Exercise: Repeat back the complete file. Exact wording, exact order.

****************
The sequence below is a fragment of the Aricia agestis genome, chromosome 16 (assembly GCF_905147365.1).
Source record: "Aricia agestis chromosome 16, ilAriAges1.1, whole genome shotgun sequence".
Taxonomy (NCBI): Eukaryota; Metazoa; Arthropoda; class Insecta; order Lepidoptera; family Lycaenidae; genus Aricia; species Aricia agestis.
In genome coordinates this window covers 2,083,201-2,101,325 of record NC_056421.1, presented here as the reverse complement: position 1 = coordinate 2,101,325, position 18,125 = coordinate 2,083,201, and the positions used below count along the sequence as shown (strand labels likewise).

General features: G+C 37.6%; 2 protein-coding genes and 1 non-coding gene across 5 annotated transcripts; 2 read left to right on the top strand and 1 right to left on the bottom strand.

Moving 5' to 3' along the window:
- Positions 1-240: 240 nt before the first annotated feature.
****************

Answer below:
The sequence below is a fragment of the Aricia agestis genome, chromosome 16 (assembly GCF_905147365.1).
Source record: "Aricia agestis chromosome 16, ilAriAges1.1, whole genome shotgun sequence".
Taxonomy (NCBI): Eukaryota; Metazoa; Arthropoda; class Insecta; order Lepidoptera; family Lycaenidae; genus Aricia; species Aricia agestis.
In genome coordinates this window covers 2,083,201-2,101,325 of record NC_056421.1, presented here as the reverse complement: position 1 = coordinate 2,101,325, position 18,125 = coordinate 2,083,201, and the positions used below count along the sequence as shown (strand labels likewise).

General features: G+C 37.6%; 2 protein-coding genes and 1 non-coding gene across 5 annotated transcripts; 2 read left to right on the top strand and 1 right to left on the bottom strand.

Moving 5' to 3' along the window:
- Positions 1-240: 240 nt before the first annotated feature.